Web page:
England: Ashley Cole will captain side for reaching 100 caps
England v Republic of Ireland
- Wednesday, 29 May
- 2000 BST
- Listen to full commentary on BBC Radio 5 live; text commentary on BBC Sport website
Chelsea left-back Ashley Cole will captain England for Wednesday night's friendly with the Republic of Ireland in recognition of reaching 100 caps.
There had been initial confusion over who would be skipper, but Cole has been selected in Steven Gerrard's absence.
Hodgson said: "He has been a fantastic servant, not just for Arsenal and Chelsea but for England as well."
Cole's honour comes just months after he used an expletive on Twitter to describe the Football Association.
The defender was fined £90,000 in October 2012 for his offensive tweet in response to the FA's judgement in the John Terry racism case. He subsequently deleted the comments and apologised personally to FA chairman David Bernstein.
The incident occurred after Cole's evidence to an independent FA commission - which found Terry guilty of racially insulting Anton Ferdinand during a match between Chelsea and QPR in October 2011 - was called into question.
Cole will be making his 102nd appearance for England at Wembley on Wednesday having become the seventh player to reach a century of caps, against Brazil, in February.
The Republic visit Wembley for the first time since 1991 as part of the FA's 150th anniversary celebrations, a schedule that also includes a game in Brazil on Sunday.
Hodgson had caused confusion over who would wear the armband by earlier referring to Frank Lampard's regular role as vice-captain.
"Frank and I are happy that [Cole] will lead the team out but Frank still remains the captain of the team," said Hodgson.
The FA later clarified Hodgson's comments and insisted to BBC Sport that Cole would be skipper throughout the game.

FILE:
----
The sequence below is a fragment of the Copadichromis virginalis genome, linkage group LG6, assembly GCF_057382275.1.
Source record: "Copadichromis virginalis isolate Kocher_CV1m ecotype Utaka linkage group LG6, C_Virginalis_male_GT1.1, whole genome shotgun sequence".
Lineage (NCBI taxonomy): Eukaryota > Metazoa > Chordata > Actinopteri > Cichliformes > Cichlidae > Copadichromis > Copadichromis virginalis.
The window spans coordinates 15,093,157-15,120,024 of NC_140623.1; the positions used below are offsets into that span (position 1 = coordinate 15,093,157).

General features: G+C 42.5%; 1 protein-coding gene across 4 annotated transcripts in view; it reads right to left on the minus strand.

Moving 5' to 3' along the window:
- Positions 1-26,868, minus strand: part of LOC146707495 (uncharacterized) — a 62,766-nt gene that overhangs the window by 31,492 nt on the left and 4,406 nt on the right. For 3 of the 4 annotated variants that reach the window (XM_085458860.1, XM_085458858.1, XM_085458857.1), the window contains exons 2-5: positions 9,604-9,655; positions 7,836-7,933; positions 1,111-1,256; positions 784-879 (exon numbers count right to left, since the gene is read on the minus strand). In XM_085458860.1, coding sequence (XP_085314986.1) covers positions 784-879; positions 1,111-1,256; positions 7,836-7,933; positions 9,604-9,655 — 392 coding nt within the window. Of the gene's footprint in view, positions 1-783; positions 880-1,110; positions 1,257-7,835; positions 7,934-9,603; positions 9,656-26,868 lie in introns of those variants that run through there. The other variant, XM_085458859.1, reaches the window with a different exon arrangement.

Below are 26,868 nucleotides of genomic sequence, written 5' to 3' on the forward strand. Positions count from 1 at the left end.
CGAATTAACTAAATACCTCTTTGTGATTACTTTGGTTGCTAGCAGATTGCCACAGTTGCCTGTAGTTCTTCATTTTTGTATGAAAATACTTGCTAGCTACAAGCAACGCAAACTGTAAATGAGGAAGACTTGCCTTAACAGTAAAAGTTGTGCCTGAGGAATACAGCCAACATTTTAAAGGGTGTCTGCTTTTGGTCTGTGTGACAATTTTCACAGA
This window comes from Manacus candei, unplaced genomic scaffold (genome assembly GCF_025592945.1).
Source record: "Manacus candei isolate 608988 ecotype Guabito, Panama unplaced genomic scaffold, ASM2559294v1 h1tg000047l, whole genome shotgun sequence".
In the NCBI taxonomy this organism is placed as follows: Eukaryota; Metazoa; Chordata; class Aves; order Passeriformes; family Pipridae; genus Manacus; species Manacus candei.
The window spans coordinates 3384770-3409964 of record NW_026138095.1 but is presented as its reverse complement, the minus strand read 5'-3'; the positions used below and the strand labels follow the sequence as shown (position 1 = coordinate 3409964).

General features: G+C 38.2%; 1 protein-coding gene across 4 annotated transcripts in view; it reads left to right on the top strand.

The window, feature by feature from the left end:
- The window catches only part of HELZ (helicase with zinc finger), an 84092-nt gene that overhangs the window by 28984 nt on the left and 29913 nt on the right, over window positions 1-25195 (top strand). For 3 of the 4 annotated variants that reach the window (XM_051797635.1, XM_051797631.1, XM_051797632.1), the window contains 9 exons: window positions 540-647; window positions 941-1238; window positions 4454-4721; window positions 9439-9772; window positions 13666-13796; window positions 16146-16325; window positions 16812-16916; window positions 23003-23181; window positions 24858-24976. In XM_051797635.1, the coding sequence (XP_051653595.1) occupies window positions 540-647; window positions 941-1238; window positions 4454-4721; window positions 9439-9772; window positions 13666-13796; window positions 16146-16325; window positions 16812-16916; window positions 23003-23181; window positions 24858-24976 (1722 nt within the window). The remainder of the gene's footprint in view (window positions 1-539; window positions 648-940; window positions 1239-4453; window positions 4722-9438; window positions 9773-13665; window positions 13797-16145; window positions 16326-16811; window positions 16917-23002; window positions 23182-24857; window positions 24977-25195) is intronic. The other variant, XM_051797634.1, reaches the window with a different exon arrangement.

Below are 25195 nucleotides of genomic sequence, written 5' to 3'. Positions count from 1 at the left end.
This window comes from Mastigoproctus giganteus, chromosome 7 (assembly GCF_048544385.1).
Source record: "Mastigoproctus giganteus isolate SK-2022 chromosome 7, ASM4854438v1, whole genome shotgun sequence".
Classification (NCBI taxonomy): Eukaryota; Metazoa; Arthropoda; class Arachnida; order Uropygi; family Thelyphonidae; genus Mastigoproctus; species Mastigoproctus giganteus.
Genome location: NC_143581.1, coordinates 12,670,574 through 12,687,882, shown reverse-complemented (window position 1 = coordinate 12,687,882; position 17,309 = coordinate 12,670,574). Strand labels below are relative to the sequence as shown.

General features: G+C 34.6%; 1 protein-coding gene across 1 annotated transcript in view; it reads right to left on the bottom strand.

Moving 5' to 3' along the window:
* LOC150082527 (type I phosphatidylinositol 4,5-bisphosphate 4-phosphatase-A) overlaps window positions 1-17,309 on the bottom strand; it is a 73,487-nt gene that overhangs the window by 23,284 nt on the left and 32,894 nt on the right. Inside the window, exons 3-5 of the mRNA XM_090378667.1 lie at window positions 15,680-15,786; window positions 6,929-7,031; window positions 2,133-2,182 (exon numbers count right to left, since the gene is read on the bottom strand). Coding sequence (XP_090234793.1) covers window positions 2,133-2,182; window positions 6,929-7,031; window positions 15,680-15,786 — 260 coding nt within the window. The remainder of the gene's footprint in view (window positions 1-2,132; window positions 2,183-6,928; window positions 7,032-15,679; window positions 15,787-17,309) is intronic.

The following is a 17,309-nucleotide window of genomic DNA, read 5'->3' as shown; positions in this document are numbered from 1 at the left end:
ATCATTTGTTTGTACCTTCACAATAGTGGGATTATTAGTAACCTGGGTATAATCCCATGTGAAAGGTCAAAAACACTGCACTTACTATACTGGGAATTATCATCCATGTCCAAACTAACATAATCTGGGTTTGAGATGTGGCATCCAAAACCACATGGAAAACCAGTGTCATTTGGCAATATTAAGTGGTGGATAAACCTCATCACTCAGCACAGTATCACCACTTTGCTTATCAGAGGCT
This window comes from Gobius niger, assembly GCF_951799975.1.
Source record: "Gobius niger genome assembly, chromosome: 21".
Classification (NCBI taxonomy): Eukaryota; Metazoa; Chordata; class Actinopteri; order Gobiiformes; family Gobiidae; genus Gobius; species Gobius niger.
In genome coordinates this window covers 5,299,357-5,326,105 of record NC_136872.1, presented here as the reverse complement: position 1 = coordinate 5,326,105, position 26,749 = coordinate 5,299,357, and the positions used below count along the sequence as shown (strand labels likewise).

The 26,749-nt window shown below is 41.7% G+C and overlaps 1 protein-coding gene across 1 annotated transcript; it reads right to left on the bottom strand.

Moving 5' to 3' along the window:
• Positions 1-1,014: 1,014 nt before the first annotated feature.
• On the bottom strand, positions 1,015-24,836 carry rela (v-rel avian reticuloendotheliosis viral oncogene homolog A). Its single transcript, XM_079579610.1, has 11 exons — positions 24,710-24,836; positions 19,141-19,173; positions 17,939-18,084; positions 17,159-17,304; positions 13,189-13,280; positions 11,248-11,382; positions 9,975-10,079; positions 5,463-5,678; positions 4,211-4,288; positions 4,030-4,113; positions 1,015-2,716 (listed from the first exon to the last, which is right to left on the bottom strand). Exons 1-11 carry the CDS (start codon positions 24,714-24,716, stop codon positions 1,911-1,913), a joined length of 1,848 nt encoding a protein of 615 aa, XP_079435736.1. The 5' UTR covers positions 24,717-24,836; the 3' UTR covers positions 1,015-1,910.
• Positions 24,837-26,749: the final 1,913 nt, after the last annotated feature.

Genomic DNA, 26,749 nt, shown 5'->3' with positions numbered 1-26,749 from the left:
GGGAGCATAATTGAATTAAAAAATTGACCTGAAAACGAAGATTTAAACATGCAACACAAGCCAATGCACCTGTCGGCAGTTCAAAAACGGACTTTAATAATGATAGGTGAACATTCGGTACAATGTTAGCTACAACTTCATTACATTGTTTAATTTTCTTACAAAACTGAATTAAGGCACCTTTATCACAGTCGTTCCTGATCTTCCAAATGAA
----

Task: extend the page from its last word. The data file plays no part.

Lampard said: "The way he has performed, he has been the most consistent left-back in world football. The gesture is very much deserved and I am very happy for him."
Meanwhile, Hodgson has written to England supporters urging them to avoid any religious or political chants at Wembley.
Crowd trouble marred the last match between England and the Republic of Ireland 18 years ago.
"It's very important," Hodgson said. "It almost goes without saying that you want fans to respect the opposition and I'm hoping that happens, because Wednesday night is such an important part of the FA's celebrations and I hope our fans are going to come and cheer us to victory.
"I was very happy to send out the letter to try to make sure that the game is played in the right spirit, as I know it will be on the field.
"I hope the fans, and the Irish fans, show the level of respect that we would expect for a game of this type.
"I'm looking forward to it very much. Not only have the Republic of Ireland got a fantastic record, but they've reached major tournaments and have shown they're a difficult team for any opponent.
"I think it's very fitting that we now play one of the other home nations and we know we're going into the kind of quality game that will help us prepare for our important games in October."